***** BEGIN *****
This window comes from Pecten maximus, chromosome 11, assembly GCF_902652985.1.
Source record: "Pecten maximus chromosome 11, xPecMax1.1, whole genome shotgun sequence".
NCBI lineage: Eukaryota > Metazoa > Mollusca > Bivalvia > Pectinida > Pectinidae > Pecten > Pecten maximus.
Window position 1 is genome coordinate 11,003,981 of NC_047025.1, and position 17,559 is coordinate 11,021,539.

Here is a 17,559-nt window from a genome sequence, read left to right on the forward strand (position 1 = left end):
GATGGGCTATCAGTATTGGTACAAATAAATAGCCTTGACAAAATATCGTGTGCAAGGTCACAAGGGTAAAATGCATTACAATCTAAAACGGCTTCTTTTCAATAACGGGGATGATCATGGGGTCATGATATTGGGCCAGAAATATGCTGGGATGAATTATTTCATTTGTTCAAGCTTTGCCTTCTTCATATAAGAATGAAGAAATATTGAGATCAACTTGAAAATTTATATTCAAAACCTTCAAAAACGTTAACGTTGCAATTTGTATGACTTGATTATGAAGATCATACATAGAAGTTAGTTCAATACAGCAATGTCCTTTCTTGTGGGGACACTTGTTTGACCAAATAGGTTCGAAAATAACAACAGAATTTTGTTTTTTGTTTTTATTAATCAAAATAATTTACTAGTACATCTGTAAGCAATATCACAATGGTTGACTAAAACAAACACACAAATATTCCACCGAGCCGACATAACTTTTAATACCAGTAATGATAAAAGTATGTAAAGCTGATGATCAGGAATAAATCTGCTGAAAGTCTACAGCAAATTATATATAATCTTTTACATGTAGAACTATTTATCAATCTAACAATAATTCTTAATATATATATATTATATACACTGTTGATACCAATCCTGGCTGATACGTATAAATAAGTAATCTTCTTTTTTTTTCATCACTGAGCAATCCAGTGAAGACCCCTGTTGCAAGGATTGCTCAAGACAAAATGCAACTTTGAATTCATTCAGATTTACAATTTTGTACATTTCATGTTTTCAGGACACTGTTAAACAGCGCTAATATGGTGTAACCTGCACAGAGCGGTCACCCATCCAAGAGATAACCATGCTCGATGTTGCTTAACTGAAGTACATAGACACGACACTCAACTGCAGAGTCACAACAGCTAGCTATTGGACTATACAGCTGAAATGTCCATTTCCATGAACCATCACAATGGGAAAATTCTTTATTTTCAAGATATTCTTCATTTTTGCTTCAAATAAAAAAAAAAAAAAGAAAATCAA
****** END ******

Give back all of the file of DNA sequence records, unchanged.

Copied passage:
This window comes from Pecten maximus, chromosome 11, assembly GCF_902652985.1.
Source record: "Pecten maximus chromosome 11, xPecMax1.1, whole genome shotgun sequence".
NCBI lineage: Eukaryota > Metazoa > Mollusca > Bivalvia > Pectinida > Pectinidae > Pecten > Pecten maximus.
Window position 1 is genome coordinate 11,003,981 of NC_047025.1, and position 17,559 is coordinate 11,021,539.

Here is a 17,559-nt window from a genome sequence, read left to right on the forward strand (position 1 = left end):
GATGGGCTATCAGTATTGGTACAAATAAATAGCCTTGACAAAATATCGTGTGCAAGGTCACAAGGGTAAAATGCATTACAATCTAAAACGGCTTCTTTTCAATAACGGGGATGATCATGGGGTCATGATATTGGGCCAGAAATATGCTGGGATGAATTATTTCATTTGTTCAAGCTTTGCCTTCTTCATATAAGAATGAAGAAATATTGAGATCAACTTGAAAATTTATATTCAAAACCTTCAAAAACGTTAACGTTGCAATTTGTATGACTTGATTATGAAGATCATACATAGAAGTTAGTTCAATACAGCAATGTCCTTTCTTGTGGGGACACTTGTTTGACCAAATAGGTTCGAAAATAACAACAGAATTTTGTTTTTTGTTTTTATTAATCAAAATAATTTACTAGTACATCTGTAAGCAATATCACAATGGTTGACTAAAACAAACACACAAATATTCCACCGAGCCGACATAACTTTTAATACCAGTAATGATAAAAGTATGTAAAGCTGATGATCAGGAATAAATCTGCTGAAAGTCTACAGCAAATTATATATAATCTTTTACATGTAGAACTATTTATCAATCTAACAATAATTCTTAATATATATATATTATATACACTGTTGATACCAATCCTGGCTGATACGTATAAATAAGTAATCTTCTTTTTTTTTCATCACTGAGCAATCCAGTGAAGACCCCTGTTGCAAGGATTGCTCAAGACAAAATGCAACTTTGAATTCATTCAGATTTACAATTTTGTACATTTCATGTTTTCAGGACACTGTTAAACAGCGCTAATATGGTGTAACCTGCACAGAGCGGTCACCCATCCAAGAGATAACCATGCTCGATGTTGCTTAACTGAAGTACATAGACACGACACTCAACTGCAGAGTCACAACAGCTAGCTATTGGACTATACAGCTGAAATGTCCATTTCCATGAACCATCACAATGGGAAAATTCTTTATTTTCAAGATATTCTTCATTTTTGCTTCAAATAAAAAAAAAAAAAAGAAAATCAA